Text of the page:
Definition of Corporation
A corporation is a legal entity that is separate and distinct from its owners or stockholders. It is an artificial being, created operation of law, having the right of succession and the powers, attributes and properties expressly authorized by law or incident to its existence.
Common Features of a Corporation
- A corporation is an artificial being with a personality separate and apart from its individual shareholders or members.
- It is created by operation of law. Which means it cannot come into existence by mere agreement of the parties as in the case of business partnerships. Corporations require special authority or grant from the State, either by a special incorporation law that directly creates the corporation or by means of a general corporation law.
- It enjoys the right of succession. A corporation has the capacity of continued existence regardless of the death, withdrawal, insolvency or incapacity of the individual shareholders or members. The transfer of ownership of shares of stock does not dissolve the corporation.
- It has the powers, attributes and properties expressly authorized by law or incident to its existence. For example, an investment by a transportation company in an insurance corporation designed to reduce insurance costs, may be interpreted as an act which is reasonably requisite and necessary to carry out the business of land transportation. It is because insurance costs from part of the legitimate expenses of a transportation owner.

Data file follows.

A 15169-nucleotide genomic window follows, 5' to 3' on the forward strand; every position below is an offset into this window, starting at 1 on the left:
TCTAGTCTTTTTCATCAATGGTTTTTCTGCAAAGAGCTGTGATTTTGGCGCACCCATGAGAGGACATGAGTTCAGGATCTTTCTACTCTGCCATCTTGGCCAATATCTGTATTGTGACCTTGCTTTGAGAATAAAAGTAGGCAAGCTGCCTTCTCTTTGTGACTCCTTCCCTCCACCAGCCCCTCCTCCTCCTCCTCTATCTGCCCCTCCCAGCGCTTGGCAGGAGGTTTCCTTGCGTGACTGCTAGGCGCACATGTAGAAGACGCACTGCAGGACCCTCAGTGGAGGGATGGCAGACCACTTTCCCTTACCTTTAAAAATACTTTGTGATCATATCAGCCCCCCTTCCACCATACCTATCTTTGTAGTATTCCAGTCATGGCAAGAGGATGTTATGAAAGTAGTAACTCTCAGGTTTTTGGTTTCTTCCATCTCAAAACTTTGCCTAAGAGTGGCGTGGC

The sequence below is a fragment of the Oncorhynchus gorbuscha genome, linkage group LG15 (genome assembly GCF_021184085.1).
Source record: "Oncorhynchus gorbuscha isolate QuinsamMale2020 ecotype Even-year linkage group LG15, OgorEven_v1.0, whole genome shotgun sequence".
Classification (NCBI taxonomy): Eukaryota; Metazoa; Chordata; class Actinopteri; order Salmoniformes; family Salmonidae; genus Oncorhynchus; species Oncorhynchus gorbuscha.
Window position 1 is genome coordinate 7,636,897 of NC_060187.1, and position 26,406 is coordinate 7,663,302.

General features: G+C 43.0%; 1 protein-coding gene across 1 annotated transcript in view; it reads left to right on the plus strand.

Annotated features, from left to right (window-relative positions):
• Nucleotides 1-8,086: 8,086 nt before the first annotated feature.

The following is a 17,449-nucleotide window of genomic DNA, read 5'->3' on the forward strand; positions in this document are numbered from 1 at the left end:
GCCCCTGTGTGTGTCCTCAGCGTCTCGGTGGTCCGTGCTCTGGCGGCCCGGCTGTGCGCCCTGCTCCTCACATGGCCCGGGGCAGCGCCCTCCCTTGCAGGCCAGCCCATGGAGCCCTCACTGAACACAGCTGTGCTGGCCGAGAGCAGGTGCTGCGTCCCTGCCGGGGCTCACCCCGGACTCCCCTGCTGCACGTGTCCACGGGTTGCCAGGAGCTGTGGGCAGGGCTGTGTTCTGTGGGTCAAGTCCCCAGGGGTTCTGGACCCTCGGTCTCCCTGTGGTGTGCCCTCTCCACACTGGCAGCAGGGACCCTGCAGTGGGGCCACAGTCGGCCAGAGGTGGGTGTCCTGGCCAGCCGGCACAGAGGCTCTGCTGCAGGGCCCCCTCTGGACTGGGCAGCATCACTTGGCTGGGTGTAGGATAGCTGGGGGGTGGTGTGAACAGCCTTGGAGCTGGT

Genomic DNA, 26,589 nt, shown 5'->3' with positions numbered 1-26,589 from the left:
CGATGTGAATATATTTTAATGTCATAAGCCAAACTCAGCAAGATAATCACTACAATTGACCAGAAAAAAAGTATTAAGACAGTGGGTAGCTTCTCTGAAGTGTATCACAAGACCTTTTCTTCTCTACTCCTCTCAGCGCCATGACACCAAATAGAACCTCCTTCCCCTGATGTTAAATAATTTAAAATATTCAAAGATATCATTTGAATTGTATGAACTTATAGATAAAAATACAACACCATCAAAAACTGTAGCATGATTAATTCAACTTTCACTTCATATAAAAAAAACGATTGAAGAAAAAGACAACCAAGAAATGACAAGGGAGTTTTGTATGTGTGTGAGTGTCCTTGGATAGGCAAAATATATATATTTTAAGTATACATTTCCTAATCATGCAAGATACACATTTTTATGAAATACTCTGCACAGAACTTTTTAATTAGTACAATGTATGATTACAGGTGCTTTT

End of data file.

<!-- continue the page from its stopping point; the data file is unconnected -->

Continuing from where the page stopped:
Advantages of a Corporation
- The corporation has the legal capacity to act as a legal entity.
- Shareholders have limited liability.
- It has continuity of existence.
- Shares of stock can be transferred without the consent of the other shareholders.
- Its management is centralized in the board of directors.
- Shareholders are not general agents of the business.
- Greater ability to acquire funds.
Disadvantages of a Corporation
- A corporation is relatively complicated in formation and management.
- There is a greater degree of government control and supervision.
- It requires a relatively high cost of formation and operation.
- It is subject to heavier taxation than other forms of business organizations.
- Minority shareholders are subservient to the wishes of the majority.
- In large corporations, management and control have been separated from ownership.
- Transferability of shares permits the uniting of incompatible and conflicting elements in one venture.
Types of Corporations
Different types of corporations are as follows:
Publicly Held Corporation
A publicly held corporation is a corporation whose stock is sold to and owned by the public instead of private investors. The shares of such corporations are traded on a public stock exchange (e.g., the New York Stock Exchange or NASDAQ in the United States).
Closely Held Corporation
A closely held corporation is a corporation whose shares of common stock are owned by relatively few individuals and are generally unavailable to outsiders.
Limited Liability Company (LLC)
A form of business organization with the liability-shield advantages of a corporation and the flexibility and tax pass-through advantages of a partnership.